Carrying capacity model
In the carrying capacity part of the model I’ve included the following features which act as variables to consider:
- Your pitch construction
- Existing drainage conditions
- Length of the growing season
- Annual rainfall
- Nitrogen applications
- Sand applications
- User expectations (i.e. Performance Quality Standards level)
- Education & training.
Pitch playability model
For the pitch playability part of the model I’ve introduced a ‘Pitch Playability Rating’, from 0 – 4+. Essentially what I am trying to show here is the answer to probably the main question any player or team manager wants answering, “What is the likelihood that our game will need to be postponed or cancelled due to the current pitch ground conditions?”
Adjusting the variables will produce a rating of either:
- 0 = unplayable
- 1 = play not recommended
- 2 = playable: limited playing experience
- 3 = playable: satisfactory playing experience
- 4+ = playable: good playing experience.
[Note: Initially I thought of a 0 – 10 rating, but found this overly complicated. The 0 – 4+ probably provides the answers players / managers would want anyway. I’ve added the + to the 4 as I haven’t run through all the scenarios, but expect the top figure to be 4, so have just added the + in case the coded maths throws up an anomaly!]
In this part of the model I’ve considered the statement provided in some helpful documentation by Sport England of, “The playability of pitches depends upon a combination of prevailing weather conditions, physical characteristics of the soil profile and the standard of management provided.”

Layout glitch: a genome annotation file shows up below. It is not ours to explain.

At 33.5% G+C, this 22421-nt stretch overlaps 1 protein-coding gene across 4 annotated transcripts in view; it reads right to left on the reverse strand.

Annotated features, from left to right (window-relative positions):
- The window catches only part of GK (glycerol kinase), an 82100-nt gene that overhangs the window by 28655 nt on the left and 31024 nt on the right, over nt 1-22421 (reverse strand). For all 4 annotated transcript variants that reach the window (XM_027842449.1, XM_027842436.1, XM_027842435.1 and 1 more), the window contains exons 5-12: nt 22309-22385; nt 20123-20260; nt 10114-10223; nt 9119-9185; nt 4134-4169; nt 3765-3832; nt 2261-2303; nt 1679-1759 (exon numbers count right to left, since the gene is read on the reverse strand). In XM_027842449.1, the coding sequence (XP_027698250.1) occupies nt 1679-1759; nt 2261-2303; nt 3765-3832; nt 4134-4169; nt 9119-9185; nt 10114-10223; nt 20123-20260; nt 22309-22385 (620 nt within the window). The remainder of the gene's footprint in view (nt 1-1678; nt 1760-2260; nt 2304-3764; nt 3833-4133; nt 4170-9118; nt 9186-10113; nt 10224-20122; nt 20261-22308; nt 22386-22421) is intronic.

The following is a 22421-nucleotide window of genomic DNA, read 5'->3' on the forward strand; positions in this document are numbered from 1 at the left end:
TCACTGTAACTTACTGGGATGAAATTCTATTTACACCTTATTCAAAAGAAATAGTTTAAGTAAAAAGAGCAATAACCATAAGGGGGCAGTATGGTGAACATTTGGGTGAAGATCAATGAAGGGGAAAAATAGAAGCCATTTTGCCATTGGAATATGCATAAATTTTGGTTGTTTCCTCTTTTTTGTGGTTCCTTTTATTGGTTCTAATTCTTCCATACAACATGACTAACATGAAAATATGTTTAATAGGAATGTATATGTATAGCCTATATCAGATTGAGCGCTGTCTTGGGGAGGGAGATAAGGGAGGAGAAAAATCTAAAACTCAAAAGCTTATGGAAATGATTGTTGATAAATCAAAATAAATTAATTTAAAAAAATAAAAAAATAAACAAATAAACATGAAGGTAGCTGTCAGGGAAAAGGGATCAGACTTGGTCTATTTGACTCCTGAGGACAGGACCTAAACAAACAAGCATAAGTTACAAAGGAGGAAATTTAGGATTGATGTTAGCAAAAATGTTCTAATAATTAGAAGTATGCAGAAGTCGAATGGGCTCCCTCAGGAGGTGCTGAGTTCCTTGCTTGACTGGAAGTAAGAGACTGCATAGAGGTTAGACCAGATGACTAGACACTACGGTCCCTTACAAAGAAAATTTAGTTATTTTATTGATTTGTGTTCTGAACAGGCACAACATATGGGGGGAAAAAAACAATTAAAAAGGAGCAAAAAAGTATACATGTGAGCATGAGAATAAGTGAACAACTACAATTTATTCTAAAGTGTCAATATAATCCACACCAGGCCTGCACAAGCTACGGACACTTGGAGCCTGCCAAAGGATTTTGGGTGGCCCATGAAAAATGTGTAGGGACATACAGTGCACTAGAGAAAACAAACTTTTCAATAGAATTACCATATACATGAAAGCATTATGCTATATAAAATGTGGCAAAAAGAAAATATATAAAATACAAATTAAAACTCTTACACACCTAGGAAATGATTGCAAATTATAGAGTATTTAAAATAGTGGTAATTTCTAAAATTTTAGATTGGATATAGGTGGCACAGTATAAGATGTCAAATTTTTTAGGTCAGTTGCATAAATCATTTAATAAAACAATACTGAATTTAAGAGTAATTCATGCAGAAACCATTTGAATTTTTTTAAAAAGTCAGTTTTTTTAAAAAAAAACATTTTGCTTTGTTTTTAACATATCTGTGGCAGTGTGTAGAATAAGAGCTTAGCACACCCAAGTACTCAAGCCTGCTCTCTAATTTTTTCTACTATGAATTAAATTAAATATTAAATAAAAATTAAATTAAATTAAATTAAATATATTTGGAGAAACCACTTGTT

‘Natural Turf for Sport’, (2011) Sport England, p.27
I’ve therefore included the following features which act as variables:
- Your pitch construction
- Existing drainage conditions
- Total ground cover
- Main root growth
- Surface evenness
- Pitch hardness
- Recent rainfall
- Surface water
- Active grass growth
You will notice that there are two core features in each part of the model. I consider these the core components for each requirement of the model. I could also include features from each part within the other part of the models as well, but for ease of working out a reasonable equation for each for the time being the included features allow an adequate range for informed demonstration purposes.
I’ve created what I think is a useful snap shot of results to illustrate carrying capacity data, playability as well as some maintenance data: all from a simple user interaction of selecting a few options.
[Note: The maintenance data are not meant as being realistic – they are just data put into the behind the scenes coding to ensure the calculations work. Accurate data can come at a later date]
Being able to readily develop such models with available web technologies can help ground staff and others better understand the consequences of their actions. At the end of the day we all want to make best use of our, often limited, resources. Hopefully this model helps a little towards that aim. Enjoy.
Chris Gray: November 27, 2016